The Three Horse Shoes stood on the West side of Chapel Lane, not far from the junction with Front Street. The building dates from 1795 when it opened as an ale house under the name of The Three Horse Shoes. During its lifetime, it has been an inn, a shop, a post office and a private residence. It was rebuilt in the early 1930s as a private detached residence, latterly referred to as Garnicks Cottage and named as such after the last resident. This house had fallen into disrepair and was demolished in 1998, to be replaced by a new detached house which stands on the corner of Chapel Lane at its junction with the back lane of Front Street.

Further details of these buildings, along with many other local Whitley Bay inns can be found in Charlie's book, 'Inns & Taverns of North Shields', published by Tempus.

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Monkseaton Brewery

Monkseaton Brewery stood on the site of what is now the present Monkseaton Arms Pub.

It was originally built in 1683 for a Michael Turpin of Murton, and during its existence, was the largest and most conspicuous building in Monkseaton, with whitewashed walls, a red pantiled roof and a tall chimney, which was a landmark that could be seen for many miles around.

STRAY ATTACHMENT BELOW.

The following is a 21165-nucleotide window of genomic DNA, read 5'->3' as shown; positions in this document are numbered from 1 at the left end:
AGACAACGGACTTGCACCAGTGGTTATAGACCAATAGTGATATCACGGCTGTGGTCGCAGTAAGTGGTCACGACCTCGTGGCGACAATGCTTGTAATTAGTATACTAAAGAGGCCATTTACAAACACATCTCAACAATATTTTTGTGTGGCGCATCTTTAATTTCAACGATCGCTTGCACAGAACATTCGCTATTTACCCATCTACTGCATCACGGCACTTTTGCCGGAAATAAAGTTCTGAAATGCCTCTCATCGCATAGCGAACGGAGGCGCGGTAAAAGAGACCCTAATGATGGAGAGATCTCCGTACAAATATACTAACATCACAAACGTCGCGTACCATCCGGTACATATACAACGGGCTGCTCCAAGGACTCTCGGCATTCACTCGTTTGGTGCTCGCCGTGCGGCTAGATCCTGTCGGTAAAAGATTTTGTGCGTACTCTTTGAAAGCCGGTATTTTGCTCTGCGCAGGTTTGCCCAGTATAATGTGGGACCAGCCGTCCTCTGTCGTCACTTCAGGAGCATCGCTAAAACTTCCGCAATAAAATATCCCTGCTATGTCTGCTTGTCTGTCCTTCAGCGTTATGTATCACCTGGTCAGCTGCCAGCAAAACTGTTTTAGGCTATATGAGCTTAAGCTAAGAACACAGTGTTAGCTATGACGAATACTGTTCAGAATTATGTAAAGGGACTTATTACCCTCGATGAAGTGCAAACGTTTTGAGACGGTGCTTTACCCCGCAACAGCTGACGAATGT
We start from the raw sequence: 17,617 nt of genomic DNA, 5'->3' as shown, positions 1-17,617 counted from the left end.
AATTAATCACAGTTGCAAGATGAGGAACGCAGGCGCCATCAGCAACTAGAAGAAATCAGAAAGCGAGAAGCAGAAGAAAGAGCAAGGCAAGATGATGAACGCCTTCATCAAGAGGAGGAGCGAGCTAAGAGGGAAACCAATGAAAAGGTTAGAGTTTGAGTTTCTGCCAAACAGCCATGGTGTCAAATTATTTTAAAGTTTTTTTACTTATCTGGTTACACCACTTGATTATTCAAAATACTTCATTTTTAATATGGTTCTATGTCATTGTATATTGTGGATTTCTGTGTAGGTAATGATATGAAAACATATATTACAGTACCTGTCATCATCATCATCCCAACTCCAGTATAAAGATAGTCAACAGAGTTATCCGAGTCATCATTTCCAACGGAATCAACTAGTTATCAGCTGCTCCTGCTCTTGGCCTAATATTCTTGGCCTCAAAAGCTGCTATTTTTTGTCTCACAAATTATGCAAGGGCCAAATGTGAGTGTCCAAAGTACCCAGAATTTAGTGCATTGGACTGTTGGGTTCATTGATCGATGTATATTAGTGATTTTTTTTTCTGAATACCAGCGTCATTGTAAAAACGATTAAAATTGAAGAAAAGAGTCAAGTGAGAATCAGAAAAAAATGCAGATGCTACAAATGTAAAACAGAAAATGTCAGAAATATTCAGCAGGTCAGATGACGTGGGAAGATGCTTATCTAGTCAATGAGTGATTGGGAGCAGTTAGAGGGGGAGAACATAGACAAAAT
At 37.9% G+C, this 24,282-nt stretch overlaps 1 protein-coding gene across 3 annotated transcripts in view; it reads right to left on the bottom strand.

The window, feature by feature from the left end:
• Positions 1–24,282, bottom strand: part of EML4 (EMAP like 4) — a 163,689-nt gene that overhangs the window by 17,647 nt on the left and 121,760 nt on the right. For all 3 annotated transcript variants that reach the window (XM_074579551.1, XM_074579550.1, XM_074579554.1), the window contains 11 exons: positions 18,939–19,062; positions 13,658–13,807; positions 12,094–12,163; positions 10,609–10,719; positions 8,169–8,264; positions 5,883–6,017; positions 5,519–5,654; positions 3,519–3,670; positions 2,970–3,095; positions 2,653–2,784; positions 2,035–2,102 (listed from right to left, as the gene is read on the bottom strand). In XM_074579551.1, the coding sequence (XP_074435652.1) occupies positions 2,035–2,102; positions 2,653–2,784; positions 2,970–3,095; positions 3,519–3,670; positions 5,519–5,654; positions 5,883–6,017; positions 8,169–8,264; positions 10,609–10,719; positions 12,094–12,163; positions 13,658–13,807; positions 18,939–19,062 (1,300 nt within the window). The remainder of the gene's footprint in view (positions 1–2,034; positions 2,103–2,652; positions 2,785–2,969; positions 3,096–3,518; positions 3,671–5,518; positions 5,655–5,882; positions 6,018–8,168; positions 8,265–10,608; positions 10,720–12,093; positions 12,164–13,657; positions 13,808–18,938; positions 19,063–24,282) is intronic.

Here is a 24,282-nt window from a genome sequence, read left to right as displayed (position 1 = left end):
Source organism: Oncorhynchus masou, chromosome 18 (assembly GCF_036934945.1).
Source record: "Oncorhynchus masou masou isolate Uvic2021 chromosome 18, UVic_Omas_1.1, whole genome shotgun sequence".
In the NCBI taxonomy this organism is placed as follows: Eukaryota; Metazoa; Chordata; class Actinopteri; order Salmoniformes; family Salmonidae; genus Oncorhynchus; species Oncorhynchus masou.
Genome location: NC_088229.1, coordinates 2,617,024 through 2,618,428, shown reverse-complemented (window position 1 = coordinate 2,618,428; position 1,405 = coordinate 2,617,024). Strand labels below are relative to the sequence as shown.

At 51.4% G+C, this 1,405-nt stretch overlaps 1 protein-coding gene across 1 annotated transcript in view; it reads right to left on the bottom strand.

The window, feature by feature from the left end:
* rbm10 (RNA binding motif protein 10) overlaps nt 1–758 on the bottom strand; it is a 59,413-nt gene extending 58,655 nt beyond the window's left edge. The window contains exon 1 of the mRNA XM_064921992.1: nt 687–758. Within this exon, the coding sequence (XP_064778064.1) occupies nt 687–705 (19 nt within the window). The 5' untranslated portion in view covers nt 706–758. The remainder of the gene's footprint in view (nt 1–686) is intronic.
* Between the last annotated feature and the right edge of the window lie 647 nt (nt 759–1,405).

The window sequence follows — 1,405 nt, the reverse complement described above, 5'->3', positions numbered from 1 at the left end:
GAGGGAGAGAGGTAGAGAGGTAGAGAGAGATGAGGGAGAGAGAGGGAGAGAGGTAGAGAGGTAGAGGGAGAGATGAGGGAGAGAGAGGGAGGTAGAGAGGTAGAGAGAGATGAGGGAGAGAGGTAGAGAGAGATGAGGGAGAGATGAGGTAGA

Michael Turpin also bought a cottage adjoining the Brewery buildings to the west, and this later became the first 'Monkseaton Arms'.

The road that ran alongside the Brewery towards Red House Farm, was locally known as 'Turpin's Lane' (sometimes called Brewery Lane) and was later renamed Relton Terrace when the present housing was laid out.

The Brewery changed hands many times over the years, with three fires recorded there, the first of which occurred on 9th March 1821, totally destroying the drying kiln along with 60 bolls of malt. The second fire occurred on 4th January 1849 when the malting and stables were burned down, and five of the six Brewery horses perished. The third fire occurred in 1860, destroying part of the buildings containing much of the Brewery machinery, however all of the damage was repaired.

The local farmers delivered grain there with a horse and cart, and, along with the draymen, were usually rewarded with a 'Horn' of ale before leaving the Brewery. A horse-drawn dray would be loaded with barrels of ale at the side of the Brewery, through a 'Loading Hole' which was a kind of dock formed so that the barrels could be run directly off the ground onto the cart or dray. Malt making was carried out on the upper floors.